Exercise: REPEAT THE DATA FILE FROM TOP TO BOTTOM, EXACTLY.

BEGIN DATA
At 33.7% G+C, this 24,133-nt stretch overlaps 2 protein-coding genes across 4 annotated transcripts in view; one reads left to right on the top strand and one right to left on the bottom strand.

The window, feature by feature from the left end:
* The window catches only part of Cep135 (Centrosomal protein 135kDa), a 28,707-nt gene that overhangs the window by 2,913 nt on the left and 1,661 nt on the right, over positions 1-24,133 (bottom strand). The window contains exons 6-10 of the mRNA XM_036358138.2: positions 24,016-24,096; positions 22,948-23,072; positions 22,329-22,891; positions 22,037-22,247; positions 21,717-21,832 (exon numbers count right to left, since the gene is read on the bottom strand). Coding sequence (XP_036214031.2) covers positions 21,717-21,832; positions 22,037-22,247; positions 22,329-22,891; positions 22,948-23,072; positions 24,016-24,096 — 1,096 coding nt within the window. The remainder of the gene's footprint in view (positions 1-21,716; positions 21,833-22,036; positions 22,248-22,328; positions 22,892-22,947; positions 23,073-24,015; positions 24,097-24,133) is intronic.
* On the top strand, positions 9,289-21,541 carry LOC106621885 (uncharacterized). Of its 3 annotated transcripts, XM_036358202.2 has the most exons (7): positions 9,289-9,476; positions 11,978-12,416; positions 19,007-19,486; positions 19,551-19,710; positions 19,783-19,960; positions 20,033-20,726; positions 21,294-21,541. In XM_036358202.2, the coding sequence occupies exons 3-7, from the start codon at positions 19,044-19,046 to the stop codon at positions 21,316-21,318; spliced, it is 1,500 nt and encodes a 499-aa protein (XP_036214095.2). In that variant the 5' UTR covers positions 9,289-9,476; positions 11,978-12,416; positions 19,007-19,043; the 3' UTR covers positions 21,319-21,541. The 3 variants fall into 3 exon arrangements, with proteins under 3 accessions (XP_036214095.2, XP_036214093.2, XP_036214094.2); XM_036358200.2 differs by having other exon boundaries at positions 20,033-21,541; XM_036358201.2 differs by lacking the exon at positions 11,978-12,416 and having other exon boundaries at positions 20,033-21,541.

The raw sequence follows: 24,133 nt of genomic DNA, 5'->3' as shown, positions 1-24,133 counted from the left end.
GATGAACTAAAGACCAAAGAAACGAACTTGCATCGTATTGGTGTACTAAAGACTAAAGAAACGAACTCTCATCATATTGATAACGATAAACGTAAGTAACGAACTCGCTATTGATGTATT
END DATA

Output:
At 33.7% G+C, this 24,133-nt stretch overlaps 2 protein-coding genes across 4 annotated transcripts in view; one reads left to right on the top strand and one right to left on the bottom strand.

The window, feature by feature from the left end:
* The window catches only part of Cep135 (Centrosomal protein 135kDa), a 28,707-nt gene that overhangs the window by 2,913 nt on the left and 1,661 nt on the right, over positions 1-24,133 (bottom strand). The window contains exons 6-10 of the mRNA XM_036358138.2: positions 24,016-24,096; positions 22,948-23,072; positions 22,329-22,891; positions 22,037-22,247; positions 21,717-21,832 (exon numbers count right to left, since the gene is read on the bottom strand). Coding sequence (XP_036214031.2) covers positions 21,717-21,832; positions 22,037-22,247; positions 22,329-22,891; positions 22,948-23,072; positions 24,016-24,096 — 1,096 coding nt within the window. The remainder of the gene's footprint in view (positions 1-21,716; positions 21,833-22,036; positions 22,248-22,328; positions 22,892-22,947; positions 23,073-24,015; positions 24,097-24,133) is intronic.
* On the top strand, positions 9,289-21,541 carry LOC106621885 (uncharacterized). Of its 3 annotated transcripts, XM_036358202.2 has the most exons (7): positions 9,289-9,476; positions 11,978-12,416; positions 19,007-19,486; positions 19,551-19,710; positions 19,783-19,960; positions 20,033-20,726; positions 21,294-21,541. In XM_036358202.2, the coding sequence occupies exons 3-7, from the start codon at positions 19,044-19,046 to the stop codon at positions 21,316-21,318; spliced, it is 1,500 nt and encodes a 499-aa protein (XP_036214095.2). In that variant the 5' UTR covers positions 9,289-9,476; positions 11,978-12,416; positions 19,007-19,043; the 3' UTR covers positions 21,319-21,541. The 3 variants fall into 3 exon arrangements, with proteins under 3 accessions (XP_036214095.2, XP_036214093.2, XP_036214094.2); XM_036358200.2 differs by having other exon boundaries at positions 20,033-21,541; XM_036358201.2 differs by lacking the exon at positions 11,978-12,416 and having other exon boundaries at positions 20,033-21,541.

The raw sequence follows: 24,133 nt of genomic DNA, 5'->3' as shown, positions 1-24,133 counted from the left end.
GATGAACTAAAGACCAAAGAAACGAACTTGCATCGTATTGGTGTACTAAAGACTAAAGAAACGAACTCTCATCATATTGATAACGATAAACGTAAGTAACGAACTCGCTATTGATGTATT